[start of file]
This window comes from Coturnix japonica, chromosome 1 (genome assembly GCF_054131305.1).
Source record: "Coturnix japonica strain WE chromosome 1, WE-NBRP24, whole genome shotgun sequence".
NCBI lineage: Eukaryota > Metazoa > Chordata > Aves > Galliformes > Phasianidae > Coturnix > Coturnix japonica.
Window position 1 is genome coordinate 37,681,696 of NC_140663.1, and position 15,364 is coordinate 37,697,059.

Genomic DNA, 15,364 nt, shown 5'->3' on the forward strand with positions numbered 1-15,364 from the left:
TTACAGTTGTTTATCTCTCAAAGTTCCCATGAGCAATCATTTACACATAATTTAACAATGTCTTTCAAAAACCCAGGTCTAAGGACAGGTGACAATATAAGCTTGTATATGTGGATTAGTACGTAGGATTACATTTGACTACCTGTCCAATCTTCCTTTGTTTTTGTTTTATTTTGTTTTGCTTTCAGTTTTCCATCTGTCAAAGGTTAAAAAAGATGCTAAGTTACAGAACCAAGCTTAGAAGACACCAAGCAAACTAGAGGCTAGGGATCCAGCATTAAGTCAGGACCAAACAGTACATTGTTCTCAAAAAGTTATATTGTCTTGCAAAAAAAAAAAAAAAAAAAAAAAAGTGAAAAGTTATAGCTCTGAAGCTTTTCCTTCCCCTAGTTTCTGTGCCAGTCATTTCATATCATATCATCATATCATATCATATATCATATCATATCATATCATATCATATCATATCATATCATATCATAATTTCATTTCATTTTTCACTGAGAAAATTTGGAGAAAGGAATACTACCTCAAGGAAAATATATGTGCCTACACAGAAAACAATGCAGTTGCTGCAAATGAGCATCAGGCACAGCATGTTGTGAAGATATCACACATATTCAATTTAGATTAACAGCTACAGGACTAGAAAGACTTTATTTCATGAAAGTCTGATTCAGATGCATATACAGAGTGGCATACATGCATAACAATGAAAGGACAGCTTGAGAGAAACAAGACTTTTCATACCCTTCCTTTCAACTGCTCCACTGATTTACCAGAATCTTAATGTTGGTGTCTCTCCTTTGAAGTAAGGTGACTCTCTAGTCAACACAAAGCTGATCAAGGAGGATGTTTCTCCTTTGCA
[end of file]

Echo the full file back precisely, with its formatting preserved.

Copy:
This window comes from Coturnix japonica, chromosome 1 (genome assembly GCF_054131305.1).
Source record: "Coturnix japonica strain WE chromosome 1, WE-NBRP24, whole genome shotgun sequence".
NCBI lineage: Eukaryota > Metazoa > Chordata > Aves > Galliformes > Phasianidae > Coturnix > Coturnix japonica.
Window position 1 is genome coordinate 37,681,696 of NC_140663.1, and position 15,364 is coordinate 37,697,059.

Genomic DNA, 15,364 nt, shown 5'->3' on the forward strand with positions numbered 1-15,364 from the left:
TTACAGTTGTTTATCTCTCAAAGTTCCCATGAGCAATCATTTACACATAATTTAACAATGTCTTTCAAAAACCCAGGTCTAAGGACAGGTGACAATATAAGCTTGTATATGTGGATTAGTACGTAGGATTACATTTGACTACCTGTCCAATCTTCCTTTGTTTTTGTTTTATTTTGTTTTGCTTTCAGTTTTCCATCTGTCAAAGGTTAAAAAAGATGCTAAGTTACAGAACCAAGCTTAGAAGACACCAAGCAAACTAGAGGCTAGGGATCCAGCATTAAGTCAGGACCAAACAGTACATTGTTCTCAAAAAGTTATATTGTCTTGCAAAAAAAAAAAAAAAAAAAAAAAAGTGAAAAGTTATAGCTCTGAAGCTTTTCCTTCCCCTAGTTTCTGTGCCAGTCATTTCATATCATATCATCATATCATATCATATATCATATCATATCATATCATATCATATCATATCATATCATATCATAATTTCATTTCATTTTTCACTGAGAAAATTTGGAGAAAGGAATACTACCTCAAGGAAAATATATGTGCCTACACAGAAAACAATGCAGTTGCTGCAAATGAGCATCAGGCACAGCATGTTGTGAAGATATCACACATATTCAATTTAGATTAACAGCTACAGGACTAGAAAGACTTTATTTCATGAAAGTCTGATTCAGATGCATATACAGAGTGGCATACATGCATAACAATGAAAGGACAGCTTGAGAGAAACAAGACTTTTCATACCCTTCCTTTCAACTGCTCCACTGATTTACCAGAATCTTAATGTTGGTGTCTCTCCTTTGAAGTAAGGTGACTCTCTAGTCAACACAAAGCTGATCAAGGAGGATGTTTCTCCTTTGCA